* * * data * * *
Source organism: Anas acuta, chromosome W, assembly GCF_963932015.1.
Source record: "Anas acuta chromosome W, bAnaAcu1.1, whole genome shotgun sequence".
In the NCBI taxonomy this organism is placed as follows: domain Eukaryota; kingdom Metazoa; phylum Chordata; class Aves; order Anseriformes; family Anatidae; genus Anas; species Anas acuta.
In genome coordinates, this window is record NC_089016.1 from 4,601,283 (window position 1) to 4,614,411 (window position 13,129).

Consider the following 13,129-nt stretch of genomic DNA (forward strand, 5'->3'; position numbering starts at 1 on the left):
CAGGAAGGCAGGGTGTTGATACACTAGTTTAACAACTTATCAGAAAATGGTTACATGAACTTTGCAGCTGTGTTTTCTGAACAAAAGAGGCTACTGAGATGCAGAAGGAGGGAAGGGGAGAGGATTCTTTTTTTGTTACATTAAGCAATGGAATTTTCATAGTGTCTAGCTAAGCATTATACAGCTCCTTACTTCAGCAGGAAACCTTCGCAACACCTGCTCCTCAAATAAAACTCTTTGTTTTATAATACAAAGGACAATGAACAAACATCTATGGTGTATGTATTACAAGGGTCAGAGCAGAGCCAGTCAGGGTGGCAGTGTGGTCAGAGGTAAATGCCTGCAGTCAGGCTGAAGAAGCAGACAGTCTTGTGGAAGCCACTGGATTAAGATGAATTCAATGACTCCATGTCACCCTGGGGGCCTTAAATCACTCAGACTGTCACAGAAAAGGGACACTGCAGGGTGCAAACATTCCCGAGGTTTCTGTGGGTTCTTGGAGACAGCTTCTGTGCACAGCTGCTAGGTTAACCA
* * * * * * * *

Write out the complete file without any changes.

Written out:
Source organism: Anas acuta, chromosome W, assembly GCF_963932015.1.
Source record: "Anas acuta chromosome W, bAnaAcu1.1, whole genome shotgun sequence".
In the NCBI taxonomy this organism is placed as follows: domain Eukaryota; kingdom Metazoa; phylum Chordata; class Aves; order Anseriformes; family Anatidae; genus Anas; species Anas acuta.
In genome coordinates, this window is record NC_089016.1 from 4,601,283 (window position 1) to 4,614,411 (window position 13,129).

Consider the following 13,129-nt stretch of genomic DNA (forward strand, 5'->3'; position numbering starts at 1 on the left):
CAGGAAGGCAGGGTGTTGATACACTAGTTTAACAACTTATCAGAAAATGGTTACATGAACTTTGCAGCTGTGTTTTCTGAACAAAAGAGGCTACTGAGATGCAGAAGGAGGGAAGGGGAGAGGATTCTTTTTTTGTTACATTAAGCAATGGAATTTTCATAGTGTCTAGCTAAGCATTATACAGCTCCTTACTTCAGCAGGAAACCTTCGCAACACCTGCTCCTCAAATAAAACTCTTTGTTTTATAATACAAAGGACAATGAACAAACATCTATGGTGTATGTATTACAAGGGTCAGAGCAGAGCCAGTCAGGGTGGCAGTGTGGTCAGAGGTAAATGCCTGCAGTCAGGCTGAAGAAGCAGACAGTCTTGTGGAAGCCACTGGATTAAGATGAATTCAATGACTCCATGTCACCCTGGGGGCCTTAAATCACTCAGACTGTCACAGAAAAGGGACACTGCAGGGTGCAAACATTCCCGAGGTTTCTGTGGGTTCTTGGAGACAGCTTCTGTGCACAGCTGCTAGGTTAACCA